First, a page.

Davis: I get excited about anything that can help me show people how I like to see the world.

Well, then, do you get excited about follower numbers on these social sites? Do you check how many fans you have and get insecure if the number isn't growing fast enough, or get a charge when something goes a bit viral? Or do you just create the art you like and let the chips fall where they may?
Davis: It's nice to know that there are people who are interested in the things I make. When I first started getting more people following my work, it felt like there is was an expectation for me to make something. But I tend to make my best work when I make it for myself first. I think it's important to post work when I'm excited about a piece and have something to share, not because it may be an expectation.

https://www.flickr.com/photos/laserbread/5868078138/
Broccoli House, by Brock DavisBrock Davis

How do you see the Internet changing art? I see examples every day of fascinating new photography, videography, illustration, and more. But although most of it seems to take advantage of the Internet as a distribution medium, it doesn't really seem to be part of the fabric of the service the way your Vine work is, for example.
Davis: There will always be something new out there that artists can use as a creative vehicle. The Internet provides new tools to paint with. Vine is designed to work and be used in a very specific way. Like any tool used to make art. Touch the screen it records, let go and it stops. That in and of itself is different than a typical method used to record a video. Then there is a time constraint of 6 seconds. Everyone gets to use the same tool to make whatever they want to make, everyone adheres to the same constraints. Having worked in advertising for so long, I know that a lot can happen in 6 seconds of time.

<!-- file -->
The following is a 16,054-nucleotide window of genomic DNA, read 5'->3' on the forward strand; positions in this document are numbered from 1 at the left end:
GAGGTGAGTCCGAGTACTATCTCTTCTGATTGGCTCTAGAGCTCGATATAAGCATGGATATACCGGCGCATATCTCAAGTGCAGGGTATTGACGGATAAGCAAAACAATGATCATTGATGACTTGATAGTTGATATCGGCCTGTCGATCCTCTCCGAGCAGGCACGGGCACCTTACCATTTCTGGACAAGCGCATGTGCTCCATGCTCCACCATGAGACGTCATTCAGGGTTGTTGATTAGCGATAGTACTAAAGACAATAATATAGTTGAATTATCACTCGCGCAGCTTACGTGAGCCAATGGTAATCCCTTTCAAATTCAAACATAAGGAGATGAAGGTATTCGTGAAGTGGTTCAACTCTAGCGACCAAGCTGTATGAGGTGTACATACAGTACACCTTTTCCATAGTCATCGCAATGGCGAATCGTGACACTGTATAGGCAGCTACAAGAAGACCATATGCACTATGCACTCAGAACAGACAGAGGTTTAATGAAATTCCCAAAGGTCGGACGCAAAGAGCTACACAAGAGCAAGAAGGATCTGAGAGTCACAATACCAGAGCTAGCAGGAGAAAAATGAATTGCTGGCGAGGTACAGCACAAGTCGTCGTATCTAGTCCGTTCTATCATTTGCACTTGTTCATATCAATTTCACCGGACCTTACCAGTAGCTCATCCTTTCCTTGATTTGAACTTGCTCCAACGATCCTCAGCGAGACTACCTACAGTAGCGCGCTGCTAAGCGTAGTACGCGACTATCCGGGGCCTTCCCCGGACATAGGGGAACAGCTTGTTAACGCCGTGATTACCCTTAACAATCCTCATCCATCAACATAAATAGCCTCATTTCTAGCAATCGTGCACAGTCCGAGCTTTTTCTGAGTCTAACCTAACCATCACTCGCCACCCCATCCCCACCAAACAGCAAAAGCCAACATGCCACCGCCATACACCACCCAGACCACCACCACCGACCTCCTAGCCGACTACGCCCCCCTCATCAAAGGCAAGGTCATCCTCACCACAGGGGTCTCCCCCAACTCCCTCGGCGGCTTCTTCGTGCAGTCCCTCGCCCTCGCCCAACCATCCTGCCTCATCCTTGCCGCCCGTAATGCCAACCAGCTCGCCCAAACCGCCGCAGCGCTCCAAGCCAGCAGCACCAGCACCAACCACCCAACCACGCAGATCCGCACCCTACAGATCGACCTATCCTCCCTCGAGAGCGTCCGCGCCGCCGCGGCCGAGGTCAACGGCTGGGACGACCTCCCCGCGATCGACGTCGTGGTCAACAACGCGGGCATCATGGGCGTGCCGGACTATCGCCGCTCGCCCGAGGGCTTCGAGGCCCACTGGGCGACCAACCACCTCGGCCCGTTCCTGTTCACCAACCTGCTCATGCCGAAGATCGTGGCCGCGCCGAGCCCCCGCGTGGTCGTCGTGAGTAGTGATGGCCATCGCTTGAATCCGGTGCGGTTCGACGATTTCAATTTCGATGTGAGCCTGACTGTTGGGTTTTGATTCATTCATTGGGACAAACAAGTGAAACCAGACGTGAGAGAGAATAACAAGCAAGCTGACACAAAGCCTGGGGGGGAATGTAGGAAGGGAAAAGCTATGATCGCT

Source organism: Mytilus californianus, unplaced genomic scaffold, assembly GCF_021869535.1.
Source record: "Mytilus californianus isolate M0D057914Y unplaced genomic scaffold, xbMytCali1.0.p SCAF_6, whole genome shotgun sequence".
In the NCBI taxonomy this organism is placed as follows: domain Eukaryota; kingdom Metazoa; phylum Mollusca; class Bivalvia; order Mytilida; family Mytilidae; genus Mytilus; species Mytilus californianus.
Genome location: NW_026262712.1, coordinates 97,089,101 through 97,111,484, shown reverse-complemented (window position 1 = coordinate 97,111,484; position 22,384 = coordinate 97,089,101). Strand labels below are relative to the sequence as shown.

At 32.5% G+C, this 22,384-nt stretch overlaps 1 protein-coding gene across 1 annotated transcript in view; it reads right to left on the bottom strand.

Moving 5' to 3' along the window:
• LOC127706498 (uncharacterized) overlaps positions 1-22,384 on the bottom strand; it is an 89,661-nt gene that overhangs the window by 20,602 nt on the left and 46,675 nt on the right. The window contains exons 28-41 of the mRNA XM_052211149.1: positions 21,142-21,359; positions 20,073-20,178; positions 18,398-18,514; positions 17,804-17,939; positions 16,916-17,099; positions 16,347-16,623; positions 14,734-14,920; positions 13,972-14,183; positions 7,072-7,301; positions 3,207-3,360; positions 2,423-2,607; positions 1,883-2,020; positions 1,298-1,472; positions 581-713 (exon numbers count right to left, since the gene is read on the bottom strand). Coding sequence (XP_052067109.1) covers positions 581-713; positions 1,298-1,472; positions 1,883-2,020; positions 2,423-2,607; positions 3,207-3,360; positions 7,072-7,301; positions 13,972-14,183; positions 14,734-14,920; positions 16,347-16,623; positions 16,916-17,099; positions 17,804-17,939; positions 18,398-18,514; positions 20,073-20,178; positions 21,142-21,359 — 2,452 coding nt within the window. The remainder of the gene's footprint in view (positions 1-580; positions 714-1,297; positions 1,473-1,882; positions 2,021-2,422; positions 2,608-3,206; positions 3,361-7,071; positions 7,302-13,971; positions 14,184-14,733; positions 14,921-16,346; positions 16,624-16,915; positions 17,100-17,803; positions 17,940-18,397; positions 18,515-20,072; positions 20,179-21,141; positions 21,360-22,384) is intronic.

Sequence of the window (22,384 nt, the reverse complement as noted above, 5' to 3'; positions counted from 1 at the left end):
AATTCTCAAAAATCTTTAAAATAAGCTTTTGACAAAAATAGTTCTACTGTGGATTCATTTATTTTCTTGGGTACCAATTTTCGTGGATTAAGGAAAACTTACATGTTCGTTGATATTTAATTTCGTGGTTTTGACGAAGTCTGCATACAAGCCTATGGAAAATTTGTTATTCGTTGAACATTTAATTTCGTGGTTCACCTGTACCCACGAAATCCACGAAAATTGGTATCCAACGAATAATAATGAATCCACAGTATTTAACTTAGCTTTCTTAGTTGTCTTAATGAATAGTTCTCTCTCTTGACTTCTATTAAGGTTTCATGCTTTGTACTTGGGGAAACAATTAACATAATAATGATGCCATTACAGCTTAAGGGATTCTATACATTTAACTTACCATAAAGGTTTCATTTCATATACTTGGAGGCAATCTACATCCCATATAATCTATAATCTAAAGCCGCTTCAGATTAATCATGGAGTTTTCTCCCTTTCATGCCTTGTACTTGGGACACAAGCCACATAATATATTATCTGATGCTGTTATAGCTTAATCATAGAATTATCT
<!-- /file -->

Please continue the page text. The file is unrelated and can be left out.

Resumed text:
There's never been a better era for photography, arguably, with digital SLRs and high-end compact cameras and camera phones. What do you take photos with and why?
Davis: For a lot of my work and for taking photos of my kids I use a Nikon D3. I bought one in 2009 and really didn't know how to use it when I bought it. I suppose I still don't, from a technical standpoint.

But most of the time, I manage to make the picture look the way I think it should look. It's really fast and gives me a better chance at getting the right shot. I use the iPhone exclusively for Instagram and Vine. They keep improving the quality of iPhone images, but I think the current quality is fine. I don't use too many accompanying apps -- I like to keep things simple. VSCO Cam is a good app for people who like a more minimal approach. I also like Snapseed.

There's been a longstanding debate about how well suited iPads and iPhones and other new-era mobile devices are for creating content, as opposed to just consuming it. What's your thinking, especially given mobile-centric apps like Instagram and Vine? How much of your work can you just do with an iPhone?
Davis: A lot of work. Regardless of what medium I'm working in, I always try to root my work in a strong idea and a strong execution. That can carry across any platform, and across any device.

Grape Dog, by Brock Davis
Grape Dog, by Brock DavisBrock Davis

How did you show your art before?
Davis: The family refrigerator and a few galleries.

These free services are great, but can you convert your Internet fame into money? How do you make a living? Are T-shirt sales a suitable replacement for gallery shows?